By far, the most popular bike at the 2011 Norco Product Launch is their all new “Range”. The Range is replacing the LT 6 series. It is a 6″ travel all mountain bike that can even handle light freeriding.
In this video, Engineering Manager PJ Hunton explains the details of the Range:
-160mm of A.R.T. suspension
Benefits of A.R.T include:
–proven FSR suspension design for an active ride
–improved anti-squat to reduce pedal bob
–rearward axle path for improved square edge bump compliance
–lower leverage ratio for finer tuning
-integrated dropout desing with Syntace x-12 142x12mm axle system
-forged, one-piece, ergonomic linkarm
-cable guides so frame is ready for your Gravity Dropper or other adjustable seatpost
-ISCG 05 mount for chain guides or Hammerschmidt
-hydroformed and butted mainframe tubing
-5 frame sizes from XS to XL
-anodized finish on top 2 models (for added durability and weight savings)
Range SE – $6950
Range 1 – $4580
Range 2 – $3365
Range 3 – $2415
The Range will be available at your local Norco dealer starting October 2010.
The Norco website will be updated soon with all the new 2011 bikes: www.norco.com
First Ride Impressions:
I have had the chance to personally ride this bike for 2 days here in North Vancouver (at Seymour and Fromme) and I can definitely say that the North Shore definition of “all mountain” is more extreme than the usual definition of all mountain. Trails here are as technical, rocky and steep as all the pictures and videos you’ve seen. And pretty much all the Norco employees really know how to send it.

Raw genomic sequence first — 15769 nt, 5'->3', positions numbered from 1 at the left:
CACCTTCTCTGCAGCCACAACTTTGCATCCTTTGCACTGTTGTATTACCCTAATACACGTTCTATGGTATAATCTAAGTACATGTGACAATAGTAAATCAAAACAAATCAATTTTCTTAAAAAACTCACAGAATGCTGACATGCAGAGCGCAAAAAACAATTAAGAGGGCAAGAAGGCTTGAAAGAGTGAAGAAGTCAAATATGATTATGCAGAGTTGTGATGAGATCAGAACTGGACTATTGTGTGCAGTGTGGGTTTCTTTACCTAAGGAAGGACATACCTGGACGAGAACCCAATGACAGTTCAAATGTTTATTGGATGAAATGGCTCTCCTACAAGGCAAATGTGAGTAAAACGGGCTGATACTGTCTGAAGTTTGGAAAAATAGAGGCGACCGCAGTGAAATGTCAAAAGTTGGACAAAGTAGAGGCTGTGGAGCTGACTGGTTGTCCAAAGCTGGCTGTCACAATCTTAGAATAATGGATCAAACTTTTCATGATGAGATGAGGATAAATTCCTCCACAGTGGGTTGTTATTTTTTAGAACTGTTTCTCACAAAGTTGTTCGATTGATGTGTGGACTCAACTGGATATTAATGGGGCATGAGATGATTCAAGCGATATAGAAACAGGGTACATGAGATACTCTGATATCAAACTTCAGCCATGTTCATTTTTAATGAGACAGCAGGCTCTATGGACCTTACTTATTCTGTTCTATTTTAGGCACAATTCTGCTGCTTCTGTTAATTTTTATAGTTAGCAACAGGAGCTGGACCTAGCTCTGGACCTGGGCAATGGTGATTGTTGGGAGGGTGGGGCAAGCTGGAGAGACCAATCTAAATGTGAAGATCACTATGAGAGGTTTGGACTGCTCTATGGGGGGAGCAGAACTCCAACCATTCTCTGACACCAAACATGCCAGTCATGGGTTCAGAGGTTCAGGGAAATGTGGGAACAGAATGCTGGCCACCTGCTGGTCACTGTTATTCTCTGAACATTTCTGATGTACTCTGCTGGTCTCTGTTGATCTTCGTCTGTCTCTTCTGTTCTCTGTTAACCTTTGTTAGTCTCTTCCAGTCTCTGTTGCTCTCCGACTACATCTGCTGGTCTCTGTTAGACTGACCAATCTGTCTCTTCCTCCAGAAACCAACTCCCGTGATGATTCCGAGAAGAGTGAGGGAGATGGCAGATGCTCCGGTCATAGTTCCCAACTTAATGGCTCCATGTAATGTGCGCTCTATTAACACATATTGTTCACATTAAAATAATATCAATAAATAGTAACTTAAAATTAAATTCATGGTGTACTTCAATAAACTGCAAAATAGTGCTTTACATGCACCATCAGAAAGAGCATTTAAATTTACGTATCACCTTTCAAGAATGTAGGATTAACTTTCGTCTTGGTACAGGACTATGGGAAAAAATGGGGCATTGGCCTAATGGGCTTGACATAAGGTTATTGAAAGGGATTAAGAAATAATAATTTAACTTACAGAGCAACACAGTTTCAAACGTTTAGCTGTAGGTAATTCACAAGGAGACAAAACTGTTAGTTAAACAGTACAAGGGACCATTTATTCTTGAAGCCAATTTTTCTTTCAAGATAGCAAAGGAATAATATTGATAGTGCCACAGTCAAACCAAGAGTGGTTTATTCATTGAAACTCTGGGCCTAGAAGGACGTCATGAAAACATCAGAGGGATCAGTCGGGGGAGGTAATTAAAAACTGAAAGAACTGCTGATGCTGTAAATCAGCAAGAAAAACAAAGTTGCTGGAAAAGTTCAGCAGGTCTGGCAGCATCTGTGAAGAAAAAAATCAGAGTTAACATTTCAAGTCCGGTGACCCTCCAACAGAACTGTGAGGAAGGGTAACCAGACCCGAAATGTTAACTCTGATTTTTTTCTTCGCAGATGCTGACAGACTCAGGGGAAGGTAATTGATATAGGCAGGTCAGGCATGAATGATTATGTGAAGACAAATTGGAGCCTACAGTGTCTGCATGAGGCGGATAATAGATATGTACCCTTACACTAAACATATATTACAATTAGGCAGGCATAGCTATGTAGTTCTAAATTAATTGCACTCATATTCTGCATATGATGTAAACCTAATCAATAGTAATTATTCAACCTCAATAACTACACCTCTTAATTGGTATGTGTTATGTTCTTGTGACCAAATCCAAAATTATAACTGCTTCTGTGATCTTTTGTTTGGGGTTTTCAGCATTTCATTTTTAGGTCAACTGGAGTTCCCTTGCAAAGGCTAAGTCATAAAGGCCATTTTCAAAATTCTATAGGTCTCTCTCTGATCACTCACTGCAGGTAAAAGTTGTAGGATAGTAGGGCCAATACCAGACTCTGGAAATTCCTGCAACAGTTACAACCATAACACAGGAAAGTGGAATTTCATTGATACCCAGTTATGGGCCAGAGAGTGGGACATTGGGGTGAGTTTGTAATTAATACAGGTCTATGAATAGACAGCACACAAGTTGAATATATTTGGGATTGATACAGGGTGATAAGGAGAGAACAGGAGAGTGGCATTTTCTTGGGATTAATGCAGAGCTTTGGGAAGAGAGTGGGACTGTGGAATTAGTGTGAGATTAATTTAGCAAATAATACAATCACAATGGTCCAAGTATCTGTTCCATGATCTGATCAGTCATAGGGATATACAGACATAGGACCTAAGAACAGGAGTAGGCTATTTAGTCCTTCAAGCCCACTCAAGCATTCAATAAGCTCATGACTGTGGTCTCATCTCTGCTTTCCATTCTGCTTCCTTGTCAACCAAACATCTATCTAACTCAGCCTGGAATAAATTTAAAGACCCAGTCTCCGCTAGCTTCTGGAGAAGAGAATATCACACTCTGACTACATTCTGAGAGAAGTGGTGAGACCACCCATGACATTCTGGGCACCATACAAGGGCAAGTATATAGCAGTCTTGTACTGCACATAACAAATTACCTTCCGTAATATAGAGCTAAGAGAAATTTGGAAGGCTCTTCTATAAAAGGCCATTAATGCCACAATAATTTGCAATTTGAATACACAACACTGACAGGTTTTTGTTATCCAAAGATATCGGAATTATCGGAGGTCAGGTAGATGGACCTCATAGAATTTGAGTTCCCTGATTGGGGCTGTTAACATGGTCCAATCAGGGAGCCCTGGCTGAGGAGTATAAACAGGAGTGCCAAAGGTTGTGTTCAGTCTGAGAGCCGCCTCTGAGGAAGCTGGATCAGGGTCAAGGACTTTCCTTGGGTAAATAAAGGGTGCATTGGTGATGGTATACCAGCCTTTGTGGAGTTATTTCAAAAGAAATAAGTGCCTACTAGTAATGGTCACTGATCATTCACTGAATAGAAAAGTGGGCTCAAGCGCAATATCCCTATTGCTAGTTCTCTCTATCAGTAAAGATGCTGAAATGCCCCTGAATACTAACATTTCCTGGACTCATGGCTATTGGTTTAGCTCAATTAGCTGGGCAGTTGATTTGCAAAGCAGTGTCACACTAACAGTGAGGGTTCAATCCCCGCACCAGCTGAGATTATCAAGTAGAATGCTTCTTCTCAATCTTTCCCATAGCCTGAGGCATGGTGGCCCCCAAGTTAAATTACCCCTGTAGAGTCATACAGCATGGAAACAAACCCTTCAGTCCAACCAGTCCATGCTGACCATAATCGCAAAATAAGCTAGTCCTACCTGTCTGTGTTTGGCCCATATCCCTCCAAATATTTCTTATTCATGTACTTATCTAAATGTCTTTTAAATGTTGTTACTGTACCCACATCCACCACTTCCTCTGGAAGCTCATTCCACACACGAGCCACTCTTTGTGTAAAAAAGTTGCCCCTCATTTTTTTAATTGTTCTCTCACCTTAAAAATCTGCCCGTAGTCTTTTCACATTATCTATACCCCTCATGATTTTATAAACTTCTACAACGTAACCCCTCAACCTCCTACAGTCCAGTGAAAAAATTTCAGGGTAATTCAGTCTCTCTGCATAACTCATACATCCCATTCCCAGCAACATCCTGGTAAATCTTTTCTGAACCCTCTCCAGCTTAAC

I can absolutely say that the capabilities of the Range saved my ass more than a couple of times. Sometimes I would carry a little too much speed or the trail would be a little steeper than I expected, but the Range just kept rolling through…not so much soaking up all the bumps, more like rolling over the tops of all of them. The handling and suspension instill confidence and allowed me to try stuff I rarely attempt on my home trails. Although our climbing time on the bike was limited, it pedaled efficiently but you will definitely want to use the lockout on extended climbs. And I can also say that I thoroughly tested the ergonomic finger cutouts on the underside of the linkage arms, for those times when I really didn’t want to follow Darcy (Turenne), Ryan (Leech), or Jay (Hoots) off the gnar. I look forward to testing one of these for a more extensive review on my local trails.